Carr indicated that the pecking order at safety
could change once freshmen blue-chippers Ryan
Mundy, who was watching practice Saturday, and
Prescott Burgess arrive on campus in the fall.

A jourt
title tin
M aryland mayI
NCAA Tour;
but I think al
a shot this year. I will*
point by connecting al
mentioning Tulsa three
ing this one) for no.go
huge, random Kevin-B
game special.
Let's start with South
Why? Well, for one thi
Fort Wagner, S.C., whi
near Wagner Universit
injured Cleveland Cava
Dajuan Wagner played
last year, but he follow
of the Cincinnati
Bearcats by not grad-
uating. Brigham
Young graduates quite
a few players that also
take part in Mormon
missions, which
apparently take place
all over the world -



the national
65 schools

have won the face. Even if it were shaped like Ver-
nament last year, mont, Brees would get more chicks than
.165 teams have Utah's coach, Rick Majerus, who after
*prove* this his most recent plate of cheese fries
. 65 teams while weighs exactly 632 pounds, which is a
times (count- few hundred more than Central Michi-
od reason. It's a gan center Chris Kaman, who always
3acon-party- faces the flag during the national
anthem. The same cannot be said for
h Carolina State. Tori Smith, who goes to school on
ng, it is close to Manhattan Island, which Indians (but
ch is nowhere not the Fightin' Illini) traded away for
y. Recently- beads. All year, she has been doing her
aliers guard impression of Mahmoud Abdul-Rauf,
for Memphis who went by the name Chris Jackson
ed the example while playing point guard at Louisiana
State. My name is also
Syracuse has ifs own College Jackson, and my grand-
father attended
of Human Services, which Creighton.
coincidentally is the major of The Bluejays join a
70 percent of the basketball strong pool of Jesuit
institutions in the field,
players at Troy State. including Xavier, St.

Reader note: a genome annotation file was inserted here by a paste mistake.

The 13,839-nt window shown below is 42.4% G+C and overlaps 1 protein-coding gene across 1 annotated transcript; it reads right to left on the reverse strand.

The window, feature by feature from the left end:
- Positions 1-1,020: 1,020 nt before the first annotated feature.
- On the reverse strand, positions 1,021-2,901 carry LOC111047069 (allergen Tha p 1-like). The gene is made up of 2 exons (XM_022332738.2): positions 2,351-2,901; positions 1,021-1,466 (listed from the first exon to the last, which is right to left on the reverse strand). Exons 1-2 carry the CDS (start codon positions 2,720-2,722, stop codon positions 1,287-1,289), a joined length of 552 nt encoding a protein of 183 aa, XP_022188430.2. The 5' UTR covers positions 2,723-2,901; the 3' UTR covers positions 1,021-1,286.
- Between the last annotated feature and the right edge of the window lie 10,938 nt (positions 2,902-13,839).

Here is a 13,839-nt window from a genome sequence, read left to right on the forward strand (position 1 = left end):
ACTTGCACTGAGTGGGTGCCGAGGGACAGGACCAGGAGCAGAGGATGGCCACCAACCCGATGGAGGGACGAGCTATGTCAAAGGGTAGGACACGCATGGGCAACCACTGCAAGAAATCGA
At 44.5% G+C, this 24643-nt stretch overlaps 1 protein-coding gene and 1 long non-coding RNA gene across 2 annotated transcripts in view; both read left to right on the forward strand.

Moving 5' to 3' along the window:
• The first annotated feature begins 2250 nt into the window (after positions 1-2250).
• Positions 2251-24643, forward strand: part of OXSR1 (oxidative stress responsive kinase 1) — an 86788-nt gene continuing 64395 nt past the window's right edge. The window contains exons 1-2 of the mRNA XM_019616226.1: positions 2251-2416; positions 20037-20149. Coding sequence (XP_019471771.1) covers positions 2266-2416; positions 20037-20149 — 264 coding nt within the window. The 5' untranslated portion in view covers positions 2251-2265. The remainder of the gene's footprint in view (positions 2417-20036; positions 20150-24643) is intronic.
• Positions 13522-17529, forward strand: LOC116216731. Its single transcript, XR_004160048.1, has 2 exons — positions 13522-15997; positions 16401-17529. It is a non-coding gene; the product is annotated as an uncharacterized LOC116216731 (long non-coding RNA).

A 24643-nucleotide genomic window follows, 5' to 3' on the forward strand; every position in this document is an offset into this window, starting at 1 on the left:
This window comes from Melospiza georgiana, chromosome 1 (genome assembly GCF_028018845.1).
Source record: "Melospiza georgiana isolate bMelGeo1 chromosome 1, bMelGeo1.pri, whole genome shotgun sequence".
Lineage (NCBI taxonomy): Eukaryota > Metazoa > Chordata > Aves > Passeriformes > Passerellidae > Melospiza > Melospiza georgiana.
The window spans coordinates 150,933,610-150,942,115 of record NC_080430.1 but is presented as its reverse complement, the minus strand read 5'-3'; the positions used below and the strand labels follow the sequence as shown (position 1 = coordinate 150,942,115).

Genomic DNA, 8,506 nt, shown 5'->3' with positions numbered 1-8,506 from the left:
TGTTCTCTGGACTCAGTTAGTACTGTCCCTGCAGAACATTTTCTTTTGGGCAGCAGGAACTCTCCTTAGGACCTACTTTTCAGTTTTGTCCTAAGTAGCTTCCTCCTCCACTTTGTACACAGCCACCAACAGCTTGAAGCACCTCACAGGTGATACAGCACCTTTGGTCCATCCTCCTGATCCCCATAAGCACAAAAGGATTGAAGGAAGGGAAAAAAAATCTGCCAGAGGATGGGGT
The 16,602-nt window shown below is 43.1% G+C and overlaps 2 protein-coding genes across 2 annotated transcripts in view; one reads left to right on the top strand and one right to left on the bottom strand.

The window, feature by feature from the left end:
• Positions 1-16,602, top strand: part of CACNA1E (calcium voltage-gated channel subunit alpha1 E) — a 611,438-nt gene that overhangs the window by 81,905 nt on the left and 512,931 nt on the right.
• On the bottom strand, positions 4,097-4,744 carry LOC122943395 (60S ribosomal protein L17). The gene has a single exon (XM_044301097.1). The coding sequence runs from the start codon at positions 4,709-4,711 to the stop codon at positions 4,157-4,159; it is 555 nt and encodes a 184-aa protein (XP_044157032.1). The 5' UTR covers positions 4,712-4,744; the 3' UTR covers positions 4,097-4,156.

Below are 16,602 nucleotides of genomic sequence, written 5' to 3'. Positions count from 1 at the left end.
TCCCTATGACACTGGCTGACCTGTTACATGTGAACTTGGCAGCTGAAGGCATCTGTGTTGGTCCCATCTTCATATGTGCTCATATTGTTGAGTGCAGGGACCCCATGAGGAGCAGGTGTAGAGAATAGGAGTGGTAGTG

Some players worried
about communication

Continued from Page 1B
I am. Now if I keep telling someone to do
the same thing over and over and over,
and I am not getting the results, then (I
say), 'Are you hearing what I am saying
to you? And if you are, then show me."'
But from what a second player on the
team said about Guevara's negativity, it
appears to be a problem no matter how
the team is doing on the court.
Said this player: "A teammate once
asked me, 'Does Coach G ever tell you
good job?' And I had to think about it for
awhile and was like, 'I guess not.' " The
,player added that if she did receive posi-
tive feedback, it was said under Gue-
vara's breath and not in front of the team.
The player said Guevara was notified
by members on the team about being
too critical during the season. The play-
er claimed her coach was more positive
after being addressed, but that there was
still room for improvement.
"I don't know anything about that,"
Guevara said, referring to the notifica-
tion about being too negative.
The player said the team sometimes
just stopped listeningto Guevara in
"Some people kind of tuned her out,"
the player said. "There were days when
I tuned her out. And then there were
days when I was receptive. I'm not sure
there were days we were all receptive.
"Coach G is just a very emotional per-
son," the player explained. "She wears
her emotion on her sleeve and when we
are losing and she is frustrated, she
admittedly wears her emotions on her
sleeve. I wish sometimes she had kept a
cooler head, because I think the team
feeds off that when she gets frustrated."
Others agreed Guevara's emotions
had a negative impact on the court.
Said another player on this year's
team: "When we were having our los-
ing streak, instead of playing to win, we
would play not to lose. Instead of stay-
ing composed and weathering the run,
sometimes I feel like we would get flus-
tered and panic. I feel like you feed off
the coaches sometimes."
One of the aforementioned players
also didn't approve of how much Gue-
vara made the team run during the
team's two bye weeks at the beginning
of January, when Michigan started 0-3
in conference play. The player described
this time as Guevara's "angry phase."
"That's not one I would have taken,"
the player said about Guevara's method
of making the team run more. "From a
player's perspective, it wasn't condition-
ing that was the problem."
The player said that the running was
unnecessary because everyone was